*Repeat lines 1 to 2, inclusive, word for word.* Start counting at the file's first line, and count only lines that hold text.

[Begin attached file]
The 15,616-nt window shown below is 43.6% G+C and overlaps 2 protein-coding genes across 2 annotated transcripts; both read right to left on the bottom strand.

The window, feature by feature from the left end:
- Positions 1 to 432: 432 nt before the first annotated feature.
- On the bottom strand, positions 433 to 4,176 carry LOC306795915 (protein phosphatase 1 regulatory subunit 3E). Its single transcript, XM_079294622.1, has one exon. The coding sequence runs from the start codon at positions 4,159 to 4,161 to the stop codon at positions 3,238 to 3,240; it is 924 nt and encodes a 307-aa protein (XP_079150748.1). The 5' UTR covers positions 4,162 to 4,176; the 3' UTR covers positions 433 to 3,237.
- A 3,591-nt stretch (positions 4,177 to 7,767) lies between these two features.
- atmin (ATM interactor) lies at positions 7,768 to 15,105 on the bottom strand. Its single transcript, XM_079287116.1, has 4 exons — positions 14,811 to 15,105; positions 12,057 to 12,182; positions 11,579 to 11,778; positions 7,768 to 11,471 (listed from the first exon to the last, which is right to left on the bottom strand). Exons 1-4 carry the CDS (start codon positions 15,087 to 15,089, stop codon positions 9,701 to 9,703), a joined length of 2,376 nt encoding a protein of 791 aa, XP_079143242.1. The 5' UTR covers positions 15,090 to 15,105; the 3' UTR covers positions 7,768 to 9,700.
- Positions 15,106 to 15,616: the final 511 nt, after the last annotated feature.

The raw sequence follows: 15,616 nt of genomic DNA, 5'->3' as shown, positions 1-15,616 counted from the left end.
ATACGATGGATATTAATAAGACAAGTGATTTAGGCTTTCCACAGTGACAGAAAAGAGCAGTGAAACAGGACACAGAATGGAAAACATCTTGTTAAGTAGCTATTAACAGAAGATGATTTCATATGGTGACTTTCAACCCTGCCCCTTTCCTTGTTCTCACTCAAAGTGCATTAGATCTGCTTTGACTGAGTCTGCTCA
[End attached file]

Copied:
The 15,616-nt window shown below is 43.6% G+C and overlaps 2 protein-coding genes across 2 annotated transcripts; both read right to left on the bottom strand.

The window, feature by feature from the left end: